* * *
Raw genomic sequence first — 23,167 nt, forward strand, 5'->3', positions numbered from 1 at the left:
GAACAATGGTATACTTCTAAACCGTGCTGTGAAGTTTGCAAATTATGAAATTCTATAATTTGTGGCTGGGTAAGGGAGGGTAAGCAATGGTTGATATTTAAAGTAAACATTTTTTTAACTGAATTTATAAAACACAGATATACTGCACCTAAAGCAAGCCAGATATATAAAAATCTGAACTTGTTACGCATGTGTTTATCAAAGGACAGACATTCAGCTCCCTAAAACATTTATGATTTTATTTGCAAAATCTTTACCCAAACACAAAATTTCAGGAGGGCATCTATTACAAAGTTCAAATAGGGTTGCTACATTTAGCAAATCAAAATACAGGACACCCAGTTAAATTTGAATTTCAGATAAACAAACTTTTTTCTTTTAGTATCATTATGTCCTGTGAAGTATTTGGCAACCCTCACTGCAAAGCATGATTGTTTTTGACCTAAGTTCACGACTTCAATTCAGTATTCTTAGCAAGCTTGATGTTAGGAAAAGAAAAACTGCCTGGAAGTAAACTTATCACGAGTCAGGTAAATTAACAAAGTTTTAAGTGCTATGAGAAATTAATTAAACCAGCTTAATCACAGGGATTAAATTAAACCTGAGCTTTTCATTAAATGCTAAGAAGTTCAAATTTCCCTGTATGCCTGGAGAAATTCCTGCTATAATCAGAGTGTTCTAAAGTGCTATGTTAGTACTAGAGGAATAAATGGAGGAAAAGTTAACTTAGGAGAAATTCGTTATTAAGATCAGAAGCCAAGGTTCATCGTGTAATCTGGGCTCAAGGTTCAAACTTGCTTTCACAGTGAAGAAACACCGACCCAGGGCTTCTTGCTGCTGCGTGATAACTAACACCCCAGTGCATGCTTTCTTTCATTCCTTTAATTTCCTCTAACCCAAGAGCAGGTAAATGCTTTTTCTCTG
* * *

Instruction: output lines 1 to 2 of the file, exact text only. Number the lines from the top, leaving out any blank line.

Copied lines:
Raw genomic sequence first — 23,167 nt, forward strand, 5'->3', positions numbered from 1 at the left:
GAACAATGGTATACTTCTAAACCGTGCTGTGAAGTTTGCAAATTATGAAATTCTATAATTTGTGGCTGGGTAAGGGAGGGTAAGCAATGGTTGATATTTAAAGTAAACATTTTTTTAACTGAATTTATAAAACACAGATATACTGCACCTAAAGCAAGCCAGATATATAAAAATCTGAACTTGTTACGCATGTGTTTATCAAAGGACAGACATTCAGCTCCCTAAAACATTTATGATTTTATTTGCAAAATCTTTACCCAAACACAAAATTTCAGGAGGGCATCTATTACAAAGTTCAAATAGGGTTGCTACATTTAGCAAATCAAAATACAGGACACCCAGTTAAATTTGAATTTCAGATAAACAAACTTTTTTCTTTTAGTATCATTATGTCCTGTGAAGTATTTGGCAACCCTCACTGCAAAGCATGATTGTTTTTGACCTAAGTTCACGACTTCAATTCAGTATTCTTAGCAAGCTTGATGTTAGGAAAAGAAAAACTGCCTGGAAGTAAACTTATCACGAGTCAGGTAAATTAACAAAGTTTTAAGTGCTATGAGAAATTAATTAAACCAGCTTAATCACAGGGATTAAATTAAACCTGAGCTTTTCATTAAATGCTAAGAAGTTCAAATTTCCCTGTATGCCTGGAGAAATTCCTGCTATAATCAGAGTGTTCTAAAGTGCTATGTTAGTACTAGAGGAATAAATGGAGGAAAAGTTAACTTAGGAGAAATTCGTTATTAAGATCAGAAGCCAAGGTTCATCGTGTAATCTGGGCTCAAGGTTCAAACTTGCTTTCACAGTGAAGAAACACCGACCCAGGGCTTCTTGCTGCTGCGTGATAACTAACACCCCAGTGCATGCTTTCTTTCATTCCTTTAATTTCCTCTAACCCAAGAGCAGGTAAATGCTTTTTCTCTG